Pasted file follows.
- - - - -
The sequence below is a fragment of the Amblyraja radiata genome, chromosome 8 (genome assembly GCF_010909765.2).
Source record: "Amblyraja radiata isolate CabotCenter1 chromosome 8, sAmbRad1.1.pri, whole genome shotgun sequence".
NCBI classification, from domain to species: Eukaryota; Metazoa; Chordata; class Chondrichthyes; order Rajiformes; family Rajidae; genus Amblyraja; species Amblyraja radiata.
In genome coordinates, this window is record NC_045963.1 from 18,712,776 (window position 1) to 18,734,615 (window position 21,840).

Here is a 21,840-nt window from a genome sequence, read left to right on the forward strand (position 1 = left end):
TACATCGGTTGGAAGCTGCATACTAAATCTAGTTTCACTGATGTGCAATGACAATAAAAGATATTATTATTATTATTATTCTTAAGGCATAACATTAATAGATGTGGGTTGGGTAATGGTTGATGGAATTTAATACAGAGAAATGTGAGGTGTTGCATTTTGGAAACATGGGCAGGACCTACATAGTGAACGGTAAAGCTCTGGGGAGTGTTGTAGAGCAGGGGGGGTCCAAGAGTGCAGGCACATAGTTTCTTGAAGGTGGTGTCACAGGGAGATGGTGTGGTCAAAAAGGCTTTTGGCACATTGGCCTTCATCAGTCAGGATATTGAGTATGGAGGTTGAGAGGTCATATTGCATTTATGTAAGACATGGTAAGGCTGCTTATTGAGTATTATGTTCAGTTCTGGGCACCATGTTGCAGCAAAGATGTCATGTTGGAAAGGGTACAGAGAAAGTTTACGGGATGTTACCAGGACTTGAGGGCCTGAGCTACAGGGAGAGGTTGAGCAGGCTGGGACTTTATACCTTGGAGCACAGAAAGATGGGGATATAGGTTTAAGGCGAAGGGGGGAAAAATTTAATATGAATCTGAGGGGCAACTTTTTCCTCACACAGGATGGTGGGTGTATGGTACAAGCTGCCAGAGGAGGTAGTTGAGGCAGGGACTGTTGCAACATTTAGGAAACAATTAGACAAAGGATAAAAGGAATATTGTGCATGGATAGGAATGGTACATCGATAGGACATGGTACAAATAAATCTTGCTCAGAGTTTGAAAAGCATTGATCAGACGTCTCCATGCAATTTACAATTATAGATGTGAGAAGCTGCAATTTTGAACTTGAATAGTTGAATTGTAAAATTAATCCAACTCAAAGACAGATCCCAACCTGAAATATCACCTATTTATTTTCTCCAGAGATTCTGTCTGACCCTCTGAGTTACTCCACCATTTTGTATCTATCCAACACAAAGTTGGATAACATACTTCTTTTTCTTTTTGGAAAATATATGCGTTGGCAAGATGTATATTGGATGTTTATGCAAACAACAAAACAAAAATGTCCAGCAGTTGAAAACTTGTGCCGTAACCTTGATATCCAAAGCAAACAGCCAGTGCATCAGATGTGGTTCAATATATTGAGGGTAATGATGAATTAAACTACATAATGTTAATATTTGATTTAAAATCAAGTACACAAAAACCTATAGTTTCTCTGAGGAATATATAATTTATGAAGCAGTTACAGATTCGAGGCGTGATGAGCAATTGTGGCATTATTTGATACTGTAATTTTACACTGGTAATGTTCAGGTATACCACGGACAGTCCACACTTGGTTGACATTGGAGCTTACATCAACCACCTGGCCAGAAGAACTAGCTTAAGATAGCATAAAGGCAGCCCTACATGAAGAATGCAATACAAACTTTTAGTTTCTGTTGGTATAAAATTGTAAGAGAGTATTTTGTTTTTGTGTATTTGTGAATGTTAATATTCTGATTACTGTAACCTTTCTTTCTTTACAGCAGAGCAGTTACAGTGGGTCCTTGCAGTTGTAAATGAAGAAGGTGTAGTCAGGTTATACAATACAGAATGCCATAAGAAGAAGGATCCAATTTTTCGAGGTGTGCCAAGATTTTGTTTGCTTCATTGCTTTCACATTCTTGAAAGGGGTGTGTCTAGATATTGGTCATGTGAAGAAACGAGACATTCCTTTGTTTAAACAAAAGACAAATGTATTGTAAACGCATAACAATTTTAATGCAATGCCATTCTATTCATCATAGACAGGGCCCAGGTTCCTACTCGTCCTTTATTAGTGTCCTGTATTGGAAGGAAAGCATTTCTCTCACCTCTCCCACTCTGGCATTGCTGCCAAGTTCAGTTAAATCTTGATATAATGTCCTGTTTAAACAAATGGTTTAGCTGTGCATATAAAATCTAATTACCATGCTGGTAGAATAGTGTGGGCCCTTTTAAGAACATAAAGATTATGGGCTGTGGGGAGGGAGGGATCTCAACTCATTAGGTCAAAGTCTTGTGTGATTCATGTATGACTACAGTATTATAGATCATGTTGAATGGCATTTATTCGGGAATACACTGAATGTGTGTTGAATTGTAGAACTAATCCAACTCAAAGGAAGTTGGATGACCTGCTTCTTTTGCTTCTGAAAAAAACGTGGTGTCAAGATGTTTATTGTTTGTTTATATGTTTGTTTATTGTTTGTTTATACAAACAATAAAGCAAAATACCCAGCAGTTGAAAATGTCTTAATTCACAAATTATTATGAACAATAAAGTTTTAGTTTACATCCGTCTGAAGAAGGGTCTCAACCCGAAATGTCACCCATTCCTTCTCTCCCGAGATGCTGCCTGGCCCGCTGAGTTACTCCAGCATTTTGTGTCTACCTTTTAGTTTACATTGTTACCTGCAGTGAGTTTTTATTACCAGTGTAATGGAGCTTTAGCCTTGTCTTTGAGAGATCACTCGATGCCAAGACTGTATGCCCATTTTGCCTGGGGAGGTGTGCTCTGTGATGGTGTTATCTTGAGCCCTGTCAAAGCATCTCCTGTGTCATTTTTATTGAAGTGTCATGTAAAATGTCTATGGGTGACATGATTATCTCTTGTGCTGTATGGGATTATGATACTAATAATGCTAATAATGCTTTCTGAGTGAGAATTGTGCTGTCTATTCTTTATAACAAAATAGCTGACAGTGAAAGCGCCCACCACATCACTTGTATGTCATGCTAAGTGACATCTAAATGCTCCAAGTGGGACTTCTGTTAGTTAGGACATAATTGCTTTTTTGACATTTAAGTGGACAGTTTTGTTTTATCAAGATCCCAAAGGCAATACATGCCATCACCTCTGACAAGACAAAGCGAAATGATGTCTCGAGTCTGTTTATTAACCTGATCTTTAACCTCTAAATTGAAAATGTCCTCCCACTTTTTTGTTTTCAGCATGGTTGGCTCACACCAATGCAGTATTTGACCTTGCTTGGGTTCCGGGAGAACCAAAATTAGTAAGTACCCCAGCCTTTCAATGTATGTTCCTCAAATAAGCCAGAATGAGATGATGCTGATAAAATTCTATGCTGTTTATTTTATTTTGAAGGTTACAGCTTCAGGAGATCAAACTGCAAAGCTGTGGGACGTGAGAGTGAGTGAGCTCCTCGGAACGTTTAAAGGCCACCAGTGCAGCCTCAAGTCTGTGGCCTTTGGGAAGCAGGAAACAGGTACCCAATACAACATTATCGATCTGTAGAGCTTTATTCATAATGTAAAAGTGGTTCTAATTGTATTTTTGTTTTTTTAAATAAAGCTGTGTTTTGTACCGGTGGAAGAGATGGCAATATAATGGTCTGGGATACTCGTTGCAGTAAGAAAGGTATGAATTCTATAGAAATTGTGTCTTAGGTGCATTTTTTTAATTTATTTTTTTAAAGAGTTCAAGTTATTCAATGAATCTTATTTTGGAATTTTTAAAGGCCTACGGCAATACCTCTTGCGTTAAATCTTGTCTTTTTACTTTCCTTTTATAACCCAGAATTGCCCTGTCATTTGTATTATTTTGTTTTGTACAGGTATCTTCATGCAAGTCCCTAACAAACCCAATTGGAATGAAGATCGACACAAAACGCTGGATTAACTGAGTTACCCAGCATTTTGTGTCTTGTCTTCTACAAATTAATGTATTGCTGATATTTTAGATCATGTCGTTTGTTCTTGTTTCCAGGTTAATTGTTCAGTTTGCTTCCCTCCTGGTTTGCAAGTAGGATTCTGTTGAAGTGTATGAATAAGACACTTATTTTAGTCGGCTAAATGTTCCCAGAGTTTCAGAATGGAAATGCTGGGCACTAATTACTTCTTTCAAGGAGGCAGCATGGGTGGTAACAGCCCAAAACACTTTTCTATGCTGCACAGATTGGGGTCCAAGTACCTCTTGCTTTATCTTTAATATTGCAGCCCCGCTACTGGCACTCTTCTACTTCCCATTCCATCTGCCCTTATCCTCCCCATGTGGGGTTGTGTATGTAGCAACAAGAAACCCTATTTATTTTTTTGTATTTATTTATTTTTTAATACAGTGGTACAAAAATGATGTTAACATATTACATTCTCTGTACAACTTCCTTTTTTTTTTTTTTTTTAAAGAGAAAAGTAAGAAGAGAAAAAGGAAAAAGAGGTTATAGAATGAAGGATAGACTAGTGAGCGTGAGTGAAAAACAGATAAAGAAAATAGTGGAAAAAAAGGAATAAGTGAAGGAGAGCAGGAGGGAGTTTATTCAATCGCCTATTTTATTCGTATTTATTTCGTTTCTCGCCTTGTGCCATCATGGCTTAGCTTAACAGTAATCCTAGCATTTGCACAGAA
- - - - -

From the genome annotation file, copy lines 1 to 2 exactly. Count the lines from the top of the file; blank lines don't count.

The sequence below is a fragment of the Amblyraja radiata genome, chromosome 8 (genome assembly GCF_010909765.2).
Source record: "Amblyraja radiata isolate CabotCenter1 chromosome 8, sAmbRad1.1.pri, whole genome shotgun sequence".